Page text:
05 March 2021 | 10 24.394'N:75 32.692'W, Club de Pesca, Cartegena, Colombia
05 March 2021 | 10 24.394'N:75 32.692'W, Club de Pesca, Cartegena, Colombia
03 March 2021 | 10 24.394'N:75 32.692'W, Club de Pesca, Cartegena, Colombia
02 March 2021 | 10 24.394'N:75 32.692'W, Club de Pesca, Cartegena, Colombia
02 March 2021 | 10 24.394'N:75 32.692'W, Club de Pesca, Cartegena, Colombia
28 February 2021 | 10 24.394'N:75 32.692'W, Club de Pesca, Cartegena, Colombia
27 February 2021 | 10 24.394'N:75 32.692'W, Club de Pesca, Cartegena, Colombia
26 February 2021 | 10 24.394’N:75 32.692’W, Club de Pesca, Cartegena, Colombia
25 February 2021 | 10 24.394'N:75 32.692’W, Club de Pesca, Cartagena, Colombia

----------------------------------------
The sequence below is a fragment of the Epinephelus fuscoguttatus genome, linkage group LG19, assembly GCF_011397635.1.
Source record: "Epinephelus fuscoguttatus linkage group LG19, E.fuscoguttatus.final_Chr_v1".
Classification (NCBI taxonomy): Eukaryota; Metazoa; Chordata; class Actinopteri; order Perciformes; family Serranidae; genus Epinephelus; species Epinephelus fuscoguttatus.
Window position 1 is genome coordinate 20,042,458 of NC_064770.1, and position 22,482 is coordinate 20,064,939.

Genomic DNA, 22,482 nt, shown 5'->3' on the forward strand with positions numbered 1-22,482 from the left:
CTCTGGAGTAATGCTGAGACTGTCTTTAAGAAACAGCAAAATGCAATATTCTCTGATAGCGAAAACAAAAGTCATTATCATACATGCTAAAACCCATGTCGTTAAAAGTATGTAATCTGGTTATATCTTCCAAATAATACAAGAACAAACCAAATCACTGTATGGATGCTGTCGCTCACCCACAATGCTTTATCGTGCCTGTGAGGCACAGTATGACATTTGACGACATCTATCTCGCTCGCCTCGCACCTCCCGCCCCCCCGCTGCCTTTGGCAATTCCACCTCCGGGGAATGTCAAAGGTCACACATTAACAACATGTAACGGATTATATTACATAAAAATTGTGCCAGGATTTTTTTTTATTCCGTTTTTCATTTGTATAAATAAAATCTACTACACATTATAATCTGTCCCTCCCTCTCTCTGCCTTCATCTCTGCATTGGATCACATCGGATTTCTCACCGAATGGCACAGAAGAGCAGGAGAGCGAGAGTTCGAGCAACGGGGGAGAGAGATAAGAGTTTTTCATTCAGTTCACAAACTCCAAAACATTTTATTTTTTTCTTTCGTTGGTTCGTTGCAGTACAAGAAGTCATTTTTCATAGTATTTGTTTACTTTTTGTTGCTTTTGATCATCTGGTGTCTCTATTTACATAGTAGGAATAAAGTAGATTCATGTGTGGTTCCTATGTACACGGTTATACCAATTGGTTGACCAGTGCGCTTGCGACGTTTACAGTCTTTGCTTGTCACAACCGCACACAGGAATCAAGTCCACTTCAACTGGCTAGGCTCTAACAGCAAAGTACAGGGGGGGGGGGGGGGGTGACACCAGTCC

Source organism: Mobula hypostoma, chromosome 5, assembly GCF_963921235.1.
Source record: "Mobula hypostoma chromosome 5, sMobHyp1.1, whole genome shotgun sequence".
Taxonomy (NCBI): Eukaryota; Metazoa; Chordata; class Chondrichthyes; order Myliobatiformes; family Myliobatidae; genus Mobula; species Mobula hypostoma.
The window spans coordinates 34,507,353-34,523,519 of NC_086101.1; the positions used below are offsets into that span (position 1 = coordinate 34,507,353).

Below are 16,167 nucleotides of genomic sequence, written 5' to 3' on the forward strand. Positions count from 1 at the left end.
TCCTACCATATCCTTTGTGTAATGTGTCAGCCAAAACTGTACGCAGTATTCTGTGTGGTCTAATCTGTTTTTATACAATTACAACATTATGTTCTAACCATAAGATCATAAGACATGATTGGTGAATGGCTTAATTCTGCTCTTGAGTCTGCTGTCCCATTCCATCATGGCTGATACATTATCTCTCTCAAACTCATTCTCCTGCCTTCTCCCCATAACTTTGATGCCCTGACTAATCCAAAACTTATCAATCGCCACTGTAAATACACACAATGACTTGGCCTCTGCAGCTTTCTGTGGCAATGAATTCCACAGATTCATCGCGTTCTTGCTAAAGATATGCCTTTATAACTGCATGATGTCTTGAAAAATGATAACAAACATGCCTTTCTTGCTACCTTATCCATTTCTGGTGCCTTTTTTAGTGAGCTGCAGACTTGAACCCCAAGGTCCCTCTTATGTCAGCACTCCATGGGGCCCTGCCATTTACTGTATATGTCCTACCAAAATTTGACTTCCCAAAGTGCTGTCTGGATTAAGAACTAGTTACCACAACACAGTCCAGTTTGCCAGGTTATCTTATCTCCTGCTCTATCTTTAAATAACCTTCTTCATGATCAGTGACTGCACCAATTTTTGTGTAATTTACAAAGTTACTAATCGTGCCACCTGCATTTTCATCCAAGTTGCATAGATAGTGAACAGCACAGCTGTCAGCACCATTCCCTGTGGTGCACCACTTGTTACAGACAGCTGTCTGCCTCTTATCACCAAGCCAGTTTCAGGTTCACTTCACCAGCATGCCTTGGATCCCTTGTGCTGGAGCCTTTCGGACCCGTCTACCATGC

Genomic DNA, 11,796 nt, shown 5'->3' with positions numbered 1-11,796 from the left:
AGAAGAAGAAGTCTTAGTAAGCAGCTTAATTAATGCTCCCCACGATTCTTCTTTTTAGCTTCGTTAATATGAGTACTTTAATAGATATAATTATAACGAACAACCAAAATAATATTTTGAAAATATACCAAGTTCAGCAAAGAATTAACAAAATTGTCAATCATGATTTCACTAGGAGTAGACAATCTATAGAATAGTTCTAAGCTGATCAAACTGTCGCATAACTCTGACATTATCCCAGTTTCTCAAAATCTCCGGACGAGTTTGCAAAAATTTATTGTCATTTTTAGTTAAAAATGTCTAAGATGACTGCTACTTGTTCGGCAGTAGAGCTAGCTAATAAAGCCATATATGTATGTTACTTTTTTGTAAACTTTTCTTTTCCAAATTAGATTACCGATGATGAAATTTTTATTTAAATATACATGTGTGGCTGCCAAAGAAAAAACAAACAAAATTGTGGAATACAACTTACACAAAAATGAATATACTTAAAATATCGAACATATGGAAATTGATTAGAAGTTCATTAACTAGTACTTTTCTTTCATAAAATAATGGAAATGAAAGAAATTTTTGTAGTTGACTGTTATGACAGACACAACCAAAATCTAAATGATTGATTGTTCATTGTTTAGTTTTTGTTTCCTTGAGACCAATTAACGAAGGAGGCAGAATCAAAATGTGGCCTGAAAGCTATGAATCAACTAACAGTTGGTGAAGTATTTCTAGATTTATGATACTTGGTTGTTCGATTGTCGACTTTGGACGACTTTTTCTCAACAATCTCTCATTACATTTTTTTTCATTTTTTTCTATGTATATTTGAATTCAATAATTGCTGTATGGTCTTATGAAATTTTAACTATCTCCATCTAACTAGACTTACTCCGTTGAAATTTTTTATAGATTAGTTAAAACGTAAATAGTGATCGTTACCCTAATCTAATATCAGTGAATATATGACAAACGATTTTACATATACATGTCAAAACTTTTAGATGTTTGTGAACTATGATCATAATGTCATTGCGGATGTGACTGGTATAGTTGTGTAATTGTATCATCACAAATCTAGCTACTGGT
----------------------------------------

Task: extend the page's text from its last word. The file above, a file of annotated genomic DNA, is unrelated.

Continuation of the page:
25 February 2021 | 11 17.090'N:74 070'W, At Sea
23 February 2021 | 12 20.253'N:72 22.740'W, At Sea
22 February 2021 | 12 26.022'N:70 19.904'W, At sea to Colombia
22 February 2021 | 12 03.520'N:68 51.216'W, Spaanse Harbour, Curacao
20 February 2021 | 12 03.520'N:68 51.216'W, Spaanse Harbour, Curacao
20 February 2021 | 12 03.520'N:68 51.216'W, Spaanse Harbour, Curacao
18 February 2021 | 12 03.520'N:68 51.216'W, Spaanse Harbour, Curacao
17 February 2021 | 12 03.520'N:68 51.216'W, Spaanse Harbour, Curacao
16 February 2021 | 12 03.520'N:68 51.216'W, Spaanse Harbour, Curacao
15 February 2021 | 12 03.520'N:68 51.216'W, Spaanse Harbour, Curacao
14 February 2021 | 12 03.520'N:68 51.216'W, Spaanse Harbour, Curacao

Lets get busy day

05 March 2021 | 10 24.394'N:75 32.692'W, Club de Pesca, Cartegena, Colombia
NC
4th March

10 24.394 N
75 32.692 W

Weather; sunny, wind n/a, waves n/a

I almost forgot to mention that yesterday saw us break with our usual start to the day - Gerry didn't go up the mast and what's more he didn't go up there this morning either!